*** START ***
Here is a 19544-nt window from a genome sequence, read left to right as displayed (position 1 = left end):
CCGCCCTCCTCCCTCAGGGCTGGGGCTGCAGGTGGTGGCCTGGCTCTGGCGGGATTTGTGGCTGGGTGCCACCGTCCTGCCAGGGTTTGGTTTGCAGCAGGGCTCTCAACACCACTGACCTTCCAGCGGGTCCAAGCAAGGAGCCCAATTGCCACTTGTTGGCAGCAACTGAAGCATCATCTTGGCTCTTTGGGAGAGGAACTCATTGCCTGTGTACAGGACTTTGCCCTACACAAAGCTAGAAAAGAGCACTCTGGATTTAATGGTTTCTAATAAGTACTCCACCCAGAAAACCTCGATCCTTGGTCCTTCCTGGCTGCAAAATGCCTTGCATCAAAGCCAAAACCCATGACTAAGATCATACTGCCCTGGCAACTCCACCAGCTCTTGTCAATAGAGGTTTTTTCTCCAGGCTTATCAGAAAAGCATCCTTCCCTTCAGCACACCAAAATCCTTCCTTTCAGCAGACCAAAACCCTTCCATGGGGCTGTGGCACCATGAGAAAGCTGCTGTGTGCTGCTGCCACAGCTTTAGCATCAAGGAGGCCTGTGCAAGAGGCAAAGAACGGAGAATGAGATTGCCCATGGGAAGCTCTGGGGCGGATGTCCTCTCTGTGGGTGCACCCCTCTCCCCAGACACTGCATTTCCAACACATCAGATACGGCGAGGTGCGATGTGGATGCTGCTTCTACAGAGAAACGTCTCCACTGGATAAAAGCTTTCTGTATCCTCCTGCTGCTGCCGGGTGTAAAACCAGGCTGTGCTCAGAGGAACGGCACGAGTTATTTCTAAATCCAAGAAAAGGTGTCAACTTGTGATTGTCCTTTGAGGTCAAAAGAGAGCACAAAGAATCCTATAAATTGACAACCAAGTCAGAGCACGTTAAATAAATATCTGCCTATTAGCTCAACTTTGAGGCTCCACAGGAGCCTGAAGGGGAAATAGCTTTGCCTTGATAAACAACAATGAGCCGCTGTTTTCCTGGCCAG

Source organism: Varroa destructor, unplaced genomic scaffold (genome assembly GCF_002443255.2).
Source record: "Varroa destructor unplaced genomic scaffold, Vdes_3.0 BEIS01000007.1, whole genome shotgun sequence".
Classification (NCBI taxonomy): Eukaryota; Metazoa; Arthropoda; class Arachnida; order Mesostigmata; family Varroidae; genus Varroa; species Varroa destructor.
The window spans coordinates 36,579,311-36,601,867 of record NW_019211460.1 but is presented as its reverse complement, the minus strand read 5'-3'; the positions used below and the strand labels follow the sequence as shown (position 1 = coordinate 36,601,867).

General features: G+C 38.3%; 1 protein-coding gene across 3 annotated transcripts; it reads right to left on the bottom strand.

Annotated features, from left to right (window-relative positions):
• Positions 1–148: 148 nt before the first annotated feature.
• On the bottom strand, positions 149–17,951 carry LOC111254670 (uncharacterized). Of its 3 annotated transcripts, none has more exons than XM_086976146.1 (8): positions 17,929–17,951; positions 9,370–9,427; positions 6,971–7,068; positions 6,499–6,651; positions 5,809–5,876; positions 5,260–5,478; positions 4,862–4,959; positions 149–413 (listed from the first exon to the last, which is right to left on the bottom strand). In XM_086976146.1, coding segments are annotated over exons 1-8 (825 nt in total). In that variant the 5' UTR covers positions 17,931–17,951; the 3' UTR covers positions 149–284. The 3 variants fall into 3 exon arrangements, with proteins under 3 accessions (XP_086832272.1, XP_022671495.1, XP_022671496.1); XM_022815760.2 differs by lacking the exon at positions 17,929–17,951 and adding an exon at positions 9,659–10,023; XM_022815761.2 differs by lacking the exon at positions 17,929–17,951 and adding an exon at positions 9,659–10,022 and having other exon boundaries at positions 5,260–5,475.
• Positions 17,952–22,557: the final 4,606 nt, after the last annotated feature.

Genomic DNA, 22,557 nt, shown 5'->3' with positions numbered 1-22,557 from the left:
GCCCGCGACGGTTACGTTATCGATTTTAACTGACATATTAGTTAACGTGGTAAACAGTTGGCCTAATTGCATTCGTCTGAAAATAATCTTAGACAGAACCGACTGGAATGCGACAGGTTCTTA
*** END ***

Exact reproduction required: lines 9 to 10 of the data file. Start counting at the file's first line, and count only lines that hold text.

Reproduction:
• Positions 1–148: 148 nt before the first annotated feature.
• On the bottom strand, positions 149–17,951 carry LOC111254670 (uncharacterized). Of its 3 annotated transcripts, none has more exons than XM_086976146.1 (8): positions 17,929–17,951; positions 9,370–9,427; positions 6,971–7,068; positions 6,499–6,651; positions 5,809–5,876; positions 5,260–5,478; positions 4,862–4,959; positions 149–413 (listed from the first exon to the last, which is right to left on the bottom strand). In XM_086976146.1, coding segments are annotated over exons 1-8 (825 nt in total). In that variant the 5' UTR covers positions 17,931–17,951; the 3' UTR covers positions 149–284. The 3 variants fall into 3 exon arrangements, with proteins under 3 accessions (XP_086832272.1, XP_022671495.1, XP_022671496.1); XM_022815760.2 differs by lacking the exon at positions 17,929–17,951 and adding an exon at positions 9,659–10,023; XM_022815761.2 differs by lacking the exon at positions 17,929–17,951 and adding an exon at positions 9,659–10,022 and having other exon boundaries at positions 5,260–5,475.